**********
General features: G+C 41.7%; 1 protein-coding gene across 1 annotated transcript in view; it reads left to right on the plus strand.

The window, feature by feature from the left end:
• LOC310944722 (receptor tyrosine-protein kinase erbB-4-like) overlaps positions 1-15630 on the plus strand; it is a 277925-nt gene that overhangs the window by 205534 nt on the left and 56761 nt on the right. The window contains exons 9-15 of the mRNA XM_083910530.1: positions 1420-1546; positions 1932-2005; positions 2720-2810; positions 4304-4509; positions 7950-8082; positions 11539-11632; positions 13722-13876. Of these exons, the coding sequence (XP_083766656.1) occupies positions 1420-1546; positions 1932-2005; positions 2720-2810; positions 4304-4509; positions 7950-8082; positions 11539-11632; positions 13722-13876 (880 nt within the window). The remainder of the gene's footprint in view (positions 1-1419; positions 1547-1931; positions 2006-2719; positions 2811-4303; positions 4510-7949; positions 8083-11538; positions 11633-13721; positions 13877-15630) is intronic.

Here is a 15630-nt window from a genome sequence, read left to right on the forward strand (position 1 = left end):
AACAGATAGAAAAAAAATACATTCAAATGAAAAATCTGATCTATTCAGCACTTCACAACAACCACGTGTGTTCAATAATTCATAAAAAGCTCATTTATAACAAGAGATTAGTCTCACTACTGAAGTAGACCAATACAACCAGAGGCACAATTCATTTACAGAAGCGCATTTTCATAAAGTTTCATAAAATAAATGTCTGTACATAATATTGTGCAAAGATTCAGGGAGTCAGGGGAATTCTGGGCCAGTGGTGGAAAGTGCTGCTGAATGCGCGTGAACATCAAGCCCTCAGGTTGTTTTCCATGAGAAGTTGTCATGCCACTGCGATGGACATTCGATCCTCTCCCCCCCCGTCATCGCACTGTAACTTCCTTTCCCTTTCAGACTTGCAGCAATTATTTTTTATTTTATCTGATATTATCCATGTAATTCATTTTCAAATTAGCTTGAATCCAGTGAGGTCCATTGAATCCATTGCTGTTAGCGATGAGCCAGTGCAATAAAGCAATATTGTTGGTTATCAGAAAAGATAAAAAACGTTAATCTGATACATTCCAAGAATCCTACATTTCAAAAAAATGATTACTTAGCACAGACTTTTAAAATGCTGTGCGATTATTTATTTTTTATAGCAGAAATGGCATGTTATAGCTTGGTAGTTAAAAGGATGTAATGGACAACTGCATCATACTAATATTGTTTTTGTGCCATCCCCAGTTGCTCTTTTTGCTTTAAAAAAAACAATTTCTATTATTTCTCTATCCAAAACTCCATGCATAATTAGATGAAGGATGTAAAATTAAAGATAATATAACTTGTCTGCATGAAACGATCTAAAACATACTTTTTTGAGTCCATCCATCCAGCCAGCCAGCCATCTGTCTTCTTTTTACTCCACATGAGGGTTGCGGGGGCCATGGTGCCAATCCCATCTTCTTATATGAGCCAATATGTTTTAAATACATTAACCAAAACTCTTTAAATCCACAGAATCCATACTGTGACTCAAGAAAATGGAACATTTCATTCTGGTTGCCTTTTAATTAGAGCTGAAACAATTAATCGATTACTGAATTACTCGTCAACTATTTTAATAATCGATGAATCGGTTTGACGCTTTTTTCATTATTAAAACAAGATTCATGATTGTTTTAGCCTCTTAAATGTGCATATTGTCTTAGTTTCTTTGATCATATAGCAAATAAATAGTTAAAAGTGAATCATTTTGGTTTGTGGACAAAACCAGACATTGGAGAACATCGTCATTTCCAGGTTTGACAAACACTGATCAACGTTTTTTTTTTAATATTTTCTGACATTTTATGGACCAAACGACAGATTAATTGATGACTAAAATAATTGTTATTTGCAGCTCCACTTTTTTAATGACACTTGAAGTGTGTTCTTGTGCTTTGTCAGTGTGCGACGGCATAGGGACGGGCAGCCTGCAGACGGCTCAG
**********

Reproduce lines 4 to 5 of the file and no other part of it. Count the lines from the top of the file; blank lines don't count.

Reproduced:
Here is a 15630-nt window from a genome sequence, read left to right on the forward strand (position 1 = left end):
AACAGATAGAAAAAAAATACATTCAAATGAAAAATCTGATCTATTCAGCACTTCACAACAACCACGTGTGTTCAATAATTCATAAAAAGCTCATTTATAACAAGAGATTAGTCTCACTACTGAAGTAGACCAATACAACCAGAGGCACAATTCATTTACAGAAGCGCATTTTCATAAAGTTTCATAAAATAAATGTCTGTACATAATATTGTGCAAAGATTCAGGGAGTCAGGGGAATTCTGGGCCAGTGGTGGAAAGTGCTGCTGAATGCGCGTGAACATCAAGCCCTCAGGTTGTTTTCCATGAGAAGTTGTCATGCCACTGCGATGGACATTCGATCCTCTCCCCCCCCGTCATCGCACTGTAACTTCCTTTCCCTTTCAGACTTGCAGCAATTATTTTTTATTTTATCTGATATTATCCATGTAATTCATTTTCAAATTAGCTTGAATCCAGTGAGGTCCATTGAATCCATTGCTGTTAGCGATGAGCCAGTGCAATAAAGCAATATTGTTGGTTATCAGAAAAGATAAAAAACGTTAATCTGATACATTCCAAGAATCCTACATTTCAAAAAAATGATTACTTAGCACAGACTTTTAAAATGCTGTGCGATTATTTATTTTTTATAGCAGAAATGGCATGTTATAGCTTGGTAGTTAAAAGGATGTAATGGACAACTGCATCATACTAATATTGTTTTTGTGCCATCCCCAGTTGCTCTTTTTGCTTTAAAAAAAACAATTTCTATTATTTCTCTATCCAAAACTCCATGCATAATTAGATGAAGGATGTAAAATTAAAGATAATATAACTTGTCTGCATGAAACGATCTAAAACATACTTTTTTGAGTCCATCCATCCAGCCAGCCAGCCATCTGTCTTCTTTTTACTCCACATGAGGGTTGCGGGGGCCATGGTGCCAATCCCATCTTCTTATATGAGCCAATATGTTTTAAATACATTAACCAAAACTCTTTAAATCCACAGAATCCATACTGTGACTCAAGAAAATGGAACATTTCATTCTGGTTGCCTTTTAATTAGAGCTGAAACAATTAATCGATTACTGAATTACTCGTCAACTATTTTAATAATCGATGAATCGGTTTGACGCTTTTTTCATTATTAAAACAAGATTCATGATTGTTTTAGCCTCTTAAATGTGCATATTGTCTTAGTTTCTTTGATCATATAGCAAATAAATAGTTAAAAGTGAATCATTTTGGTTTGTGGACAAAACCAGACATTGGAGAACATCGTCATTTCCAGGTTTGACAAACACTGATCAACGTTTTTTTTTTAATATTTTCTGACATTTTATGGACCAAACGACAGATTAATTGATGACTAAAATAATTGTTATTTGCAGCTCCACTTTTTTAATGACACTTGAAGTGTGTTCTTGTGCTTTGTCAGTGTGCGACGGCATAGGGACGGGCAGCCTGCAGACGGCTCAG